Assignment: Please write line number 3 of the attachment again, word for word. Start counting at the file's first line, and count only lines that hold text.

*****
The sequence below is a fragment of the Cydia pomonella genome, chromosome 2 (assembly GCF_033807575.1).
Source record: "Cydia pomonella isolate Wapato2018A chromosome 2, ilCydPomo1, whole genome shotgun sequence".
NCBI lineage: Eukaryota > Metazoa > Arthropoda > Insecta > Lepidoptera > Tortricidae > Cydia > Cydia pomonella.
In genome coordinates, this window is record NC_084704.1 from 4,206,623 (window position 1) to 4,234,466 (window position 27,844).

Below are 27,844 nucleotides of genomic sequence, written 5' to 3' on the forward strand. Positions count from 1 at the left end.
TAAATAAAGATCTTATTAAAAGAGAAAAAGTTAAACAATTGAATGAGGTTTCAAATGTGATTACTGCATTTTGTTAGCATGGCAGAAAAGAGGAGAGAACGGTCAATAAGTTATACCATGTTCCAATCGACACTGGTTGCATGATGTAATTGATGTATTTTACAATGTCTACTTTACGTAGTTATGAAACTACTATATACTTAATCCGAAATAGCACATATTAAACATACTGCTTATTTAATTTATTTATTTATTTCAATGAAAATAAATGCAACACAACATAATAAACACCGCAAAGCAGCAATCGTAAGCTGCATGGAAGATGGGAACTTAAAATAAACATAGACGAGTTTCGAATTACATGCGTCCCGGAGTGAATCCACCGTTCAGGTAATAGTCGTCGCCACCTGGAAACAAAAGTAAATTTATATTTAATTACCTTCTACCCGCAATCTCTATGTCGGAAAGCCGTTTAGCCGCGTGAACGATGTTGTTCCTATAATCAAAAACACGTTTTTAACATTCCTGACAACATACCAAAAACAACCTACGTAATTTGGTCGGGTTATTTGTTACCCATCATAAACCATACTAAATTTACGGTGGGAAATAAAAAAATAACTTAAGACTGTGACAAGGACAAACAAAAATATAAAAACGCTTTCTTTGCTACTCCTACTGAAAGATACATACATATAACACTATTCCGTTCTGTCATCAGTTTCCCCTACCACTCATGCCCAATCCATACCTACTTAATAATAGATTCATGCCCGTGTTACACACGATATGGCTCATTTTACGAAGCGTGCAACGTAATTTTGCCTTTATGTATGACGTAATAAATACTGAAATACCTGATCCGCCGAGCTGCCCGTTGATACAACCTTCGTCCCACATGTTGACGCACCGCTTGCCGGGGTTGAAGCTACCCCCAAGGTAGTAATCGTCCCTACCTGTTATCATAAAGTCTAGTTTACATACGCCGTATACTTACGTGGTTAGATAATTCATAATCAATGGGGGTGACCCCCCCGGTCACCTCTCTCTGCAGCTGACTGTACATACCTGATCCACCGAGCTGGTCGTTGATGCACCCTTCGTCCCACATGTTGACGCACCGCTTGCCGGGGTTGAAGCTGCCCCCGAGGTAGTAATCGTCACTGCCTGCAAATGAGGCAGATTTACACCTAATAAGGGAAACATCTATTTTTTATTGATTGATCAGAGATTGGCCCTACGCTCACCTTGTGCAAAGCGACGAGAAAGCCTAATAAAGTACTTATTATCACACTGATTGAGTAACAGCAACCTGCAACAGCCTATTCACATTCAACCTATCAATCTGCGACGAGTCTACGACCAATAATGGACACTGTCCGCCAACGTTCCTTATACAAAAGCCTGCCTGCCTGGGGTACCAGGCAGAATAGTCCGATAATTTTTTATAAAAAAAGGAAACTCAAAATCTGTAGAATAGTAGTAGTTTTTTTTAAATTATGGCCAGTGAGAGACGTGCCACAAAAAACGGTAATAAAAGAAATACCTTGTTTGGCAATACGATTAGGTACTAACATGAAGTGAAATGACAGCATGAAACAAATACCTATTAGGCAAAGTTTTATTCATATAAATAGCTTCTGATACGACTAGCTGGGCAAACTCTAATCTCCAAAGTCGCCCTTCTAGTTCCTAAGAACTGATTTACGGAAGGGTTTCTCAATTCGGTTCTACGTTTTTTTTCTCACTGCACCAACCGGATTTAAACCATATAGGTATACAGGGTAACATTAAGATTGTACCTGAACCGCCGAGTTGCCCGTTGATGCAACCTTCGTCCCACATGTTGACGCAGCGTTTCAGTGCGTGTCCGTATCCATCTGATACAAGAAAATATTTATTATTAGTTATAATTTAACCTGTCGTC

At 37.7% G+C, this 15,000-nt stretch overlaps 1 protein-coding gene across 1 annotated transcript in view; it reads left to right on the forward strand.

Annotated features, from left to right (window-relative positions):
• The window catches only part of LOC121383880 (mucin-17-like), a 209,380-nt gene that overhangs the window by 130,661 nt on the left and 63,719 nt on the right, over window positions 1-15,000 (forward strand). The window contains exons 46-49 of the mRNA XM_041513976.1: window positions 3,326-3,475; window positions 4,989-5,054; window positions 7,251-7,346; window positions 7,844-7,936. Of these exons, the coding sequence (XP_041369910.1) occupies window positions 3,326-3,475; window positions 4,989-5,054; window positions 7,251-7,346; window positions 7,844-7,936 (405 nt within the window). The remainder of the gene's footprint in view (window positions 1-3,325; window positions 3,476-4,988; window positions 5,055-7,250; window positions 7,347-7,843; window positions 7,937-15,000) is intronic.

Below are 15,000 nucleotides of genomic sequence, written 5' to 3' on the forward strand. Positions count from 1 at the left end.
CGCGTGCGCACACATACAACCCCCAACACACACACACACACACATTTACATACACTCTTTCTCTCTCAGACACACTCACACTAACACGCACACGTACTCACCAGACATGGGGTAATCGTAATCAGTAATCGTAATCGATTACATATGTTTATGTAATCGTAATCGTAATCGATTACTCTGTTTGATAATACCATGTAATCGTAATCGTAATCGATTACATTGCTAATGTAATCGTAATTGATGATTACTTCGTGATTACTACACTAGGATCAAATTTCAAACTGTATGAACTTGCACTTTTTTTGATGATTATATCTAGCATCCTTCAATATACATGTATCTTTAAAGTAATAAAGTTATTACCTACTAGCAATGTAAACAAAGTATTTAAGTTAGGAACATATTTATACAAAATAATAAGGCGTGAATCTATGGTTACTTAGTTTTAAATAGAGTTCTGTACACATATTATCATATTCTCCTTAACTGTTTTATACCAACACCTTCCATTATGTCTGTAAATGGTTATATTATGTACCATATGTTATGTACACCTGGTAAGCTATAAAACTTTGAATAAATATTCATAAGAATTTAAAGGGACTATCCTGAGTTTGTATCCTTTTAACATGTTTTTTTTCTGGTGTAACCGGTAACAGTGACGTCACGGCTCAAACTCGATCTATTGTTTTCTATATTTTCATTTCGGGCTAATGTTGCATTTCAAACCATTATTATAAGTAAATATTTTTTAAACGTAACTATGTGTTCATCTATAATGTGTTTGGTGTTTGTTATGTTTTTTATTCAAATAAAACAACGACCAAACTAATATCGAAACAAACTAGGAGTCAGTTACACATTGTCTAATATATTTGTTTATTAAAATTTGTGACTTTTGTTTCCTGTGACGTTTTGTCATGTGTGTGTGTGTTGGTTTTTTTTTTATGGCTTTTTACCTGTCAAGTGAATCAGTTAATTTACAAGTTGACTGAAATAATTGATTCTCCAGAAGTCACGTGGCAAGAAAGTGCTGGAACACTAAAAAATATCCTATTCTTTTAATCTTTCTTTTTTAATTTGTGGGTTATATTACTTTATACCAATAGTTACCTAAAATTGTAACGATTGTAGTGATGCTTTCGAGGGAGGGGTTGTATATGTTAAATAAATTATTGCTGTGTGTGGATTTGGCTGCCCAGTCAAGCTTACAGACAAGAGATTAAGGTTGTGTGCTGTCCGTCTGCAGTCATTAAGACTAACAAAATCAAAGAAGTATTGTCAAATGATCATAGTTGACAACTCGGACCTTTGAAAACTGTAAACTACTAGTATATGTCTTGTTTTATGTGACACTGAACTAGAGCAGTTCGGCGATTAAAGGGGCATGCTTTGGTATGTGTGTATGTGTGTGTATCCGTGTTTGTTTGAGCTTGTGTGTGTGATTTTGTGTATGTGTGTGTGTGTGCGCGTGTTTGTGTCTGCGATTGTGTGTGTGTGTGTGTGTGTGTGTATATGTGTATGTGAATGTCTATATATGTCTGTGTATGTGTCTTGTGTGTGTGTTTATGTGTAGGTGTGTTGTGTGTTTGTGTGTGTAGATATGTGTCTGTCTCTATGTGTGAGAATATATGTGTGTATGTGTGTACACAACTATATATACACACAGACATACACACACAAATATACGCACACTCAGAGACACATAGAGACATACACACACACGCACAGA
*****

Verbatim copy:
NCBI lineage: Eukaryota > Metazoa > Arthropoda > Insecta > Lepidoptera > Tortricidae > Cydia > Cydia pomonella.